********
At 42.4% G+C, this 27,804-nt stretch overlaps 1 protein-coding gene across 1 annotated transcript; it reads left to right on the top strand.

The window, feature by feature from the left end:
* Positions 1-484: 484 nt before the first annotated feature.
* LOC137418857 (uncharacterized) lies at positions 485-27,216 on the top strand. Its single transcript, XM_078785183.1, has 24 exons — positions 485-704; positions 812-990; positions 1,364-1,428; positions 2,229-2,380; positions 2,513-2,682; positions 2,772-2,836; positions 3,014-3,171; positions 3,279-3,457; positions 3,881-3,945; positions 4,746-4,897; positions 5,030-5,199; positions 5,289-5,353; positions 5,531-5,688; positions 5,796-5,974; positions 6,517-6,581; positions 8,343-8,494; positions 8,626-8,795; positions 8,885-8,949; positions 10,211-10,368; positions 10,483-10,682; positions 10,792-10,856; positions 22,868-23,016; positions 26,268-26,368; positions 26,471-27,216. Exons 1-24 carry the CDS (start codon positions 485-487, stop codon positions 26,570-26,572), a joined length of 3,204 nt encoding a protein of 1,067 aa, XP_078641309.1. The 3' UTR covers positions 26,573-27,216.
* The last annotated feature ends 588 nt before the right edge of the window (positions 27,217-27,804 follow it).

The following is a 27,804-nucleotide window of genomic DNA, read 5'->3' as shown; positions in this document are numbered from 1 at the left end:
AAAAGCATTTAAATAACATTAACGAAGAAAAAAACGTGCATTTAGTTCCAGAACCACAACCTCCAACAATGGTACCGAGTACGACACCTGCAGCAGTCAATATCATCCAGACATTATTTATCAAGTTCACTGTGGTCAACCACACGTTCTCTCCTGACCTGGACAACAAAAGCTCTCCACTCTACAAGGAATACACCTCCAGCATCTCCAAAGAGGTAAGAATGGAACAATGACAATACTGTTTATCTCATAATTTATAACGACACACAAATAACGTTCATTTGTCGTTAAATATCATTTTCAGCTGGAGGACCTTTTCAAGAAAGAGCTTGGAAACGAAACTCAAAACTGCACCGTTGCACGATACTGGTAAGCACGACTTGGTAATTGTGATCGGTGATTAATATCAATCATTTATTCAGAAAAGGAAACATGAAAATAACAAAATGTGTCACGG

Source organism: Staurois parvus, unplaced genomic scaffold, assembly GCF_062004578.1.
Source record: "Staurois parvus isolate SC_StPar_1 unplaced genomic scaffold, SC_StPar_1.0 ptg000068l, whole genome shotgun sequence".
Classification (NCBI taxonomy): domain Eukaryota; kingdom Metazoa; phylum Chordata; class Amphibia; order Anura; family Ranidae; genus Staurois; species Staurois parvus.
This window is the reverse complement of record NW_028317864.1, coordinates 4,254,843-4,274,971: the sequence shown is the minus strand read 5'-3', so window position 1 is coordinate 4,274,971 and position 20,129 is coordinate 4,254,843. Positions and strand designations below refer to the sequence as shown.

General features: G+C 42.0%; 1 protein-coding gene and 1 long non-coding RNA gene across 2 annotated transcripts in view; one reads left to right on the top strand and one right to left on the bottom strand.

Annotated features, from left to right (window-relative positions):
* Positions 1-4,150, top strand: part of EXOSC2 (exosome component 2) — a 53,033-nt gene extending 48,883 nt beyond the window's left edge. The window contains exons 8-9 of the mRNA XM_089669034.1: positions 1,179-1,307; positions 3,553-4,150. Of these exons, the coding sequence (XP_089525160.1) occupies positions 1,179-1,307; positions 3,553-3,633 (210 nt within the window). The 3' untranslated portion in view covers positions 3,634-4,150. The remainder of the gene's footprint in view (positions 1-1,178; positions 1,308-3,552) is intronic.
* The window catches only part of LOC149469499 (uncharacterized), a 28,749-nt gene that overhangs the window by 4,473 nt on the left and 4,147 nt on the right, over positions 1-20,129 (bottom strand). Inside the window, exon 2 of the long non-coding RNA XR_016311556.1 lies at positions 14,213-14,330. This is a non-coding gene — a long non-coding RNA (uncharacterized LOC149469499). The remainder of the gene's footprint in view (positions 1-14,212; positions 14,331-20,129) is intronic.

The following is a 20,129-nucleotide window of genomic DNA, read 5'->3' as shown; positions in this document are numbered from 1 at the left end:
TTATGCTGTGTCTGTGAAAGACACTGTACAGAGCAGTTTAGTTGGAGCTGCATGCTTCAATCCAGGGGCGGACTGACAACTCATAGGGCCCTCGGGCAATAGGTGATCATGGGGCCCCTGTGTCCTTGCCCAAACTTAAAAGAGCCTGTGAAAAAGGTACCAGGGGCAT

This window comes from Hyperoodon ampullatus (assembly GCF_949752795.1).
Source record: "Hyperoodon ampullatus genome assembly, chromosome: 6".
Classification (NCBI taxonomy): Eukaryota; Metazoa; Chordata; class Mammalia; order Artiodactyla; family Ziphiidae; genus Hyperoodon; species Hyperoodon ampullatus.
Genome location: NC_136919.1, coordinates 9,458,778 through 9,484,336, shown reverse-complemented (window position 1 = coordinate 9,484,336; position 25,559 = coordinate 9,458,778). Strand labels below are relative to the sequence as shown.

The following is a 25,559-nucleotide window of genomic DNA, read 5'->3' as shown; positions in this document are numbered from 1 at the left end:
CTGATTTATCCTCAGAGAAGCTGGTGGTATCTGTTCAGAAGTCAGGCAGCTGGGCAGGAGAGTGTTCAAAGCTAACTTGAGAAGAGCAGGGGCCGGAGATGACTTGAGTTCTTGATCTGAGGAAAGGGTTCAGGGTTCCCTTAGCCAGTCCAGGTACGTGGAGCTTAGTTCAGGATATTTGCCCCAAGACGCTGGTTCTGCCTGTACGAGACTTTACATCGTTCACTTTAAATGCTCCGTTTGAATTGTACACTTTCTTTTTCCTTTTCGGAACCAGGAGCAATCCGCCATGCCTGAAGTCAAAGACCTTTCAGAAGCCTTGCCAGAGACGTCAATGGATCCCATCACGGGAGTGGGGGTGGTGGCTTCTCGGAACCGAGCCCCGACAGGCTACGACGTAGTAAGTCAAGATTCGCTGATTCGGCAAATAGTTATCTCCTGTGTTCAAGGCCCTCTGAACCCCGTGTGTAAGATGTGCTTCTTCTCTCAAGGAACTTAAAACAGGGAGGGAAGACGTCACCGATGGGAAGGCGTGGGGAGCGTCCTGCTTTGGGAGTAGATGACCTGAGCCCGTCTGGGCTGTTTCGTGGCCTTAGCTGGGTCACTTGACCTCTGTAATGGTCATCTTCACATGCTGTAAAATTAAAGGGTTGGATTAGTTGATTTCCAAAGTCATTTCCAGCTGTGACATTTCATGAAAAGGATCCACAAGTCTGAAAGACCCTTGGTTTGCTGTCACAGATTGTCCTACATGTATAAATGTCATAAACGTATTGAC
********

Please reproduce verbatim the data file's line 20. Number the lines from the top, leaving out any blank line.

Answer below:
Classification (NCBI taxonomy): Eukaryota; Metazoa; Chordata; class Mammalia; order Artiodactyla; family Ziphiidae; genus Hyperoodon; species Hyperoodon ampullatus.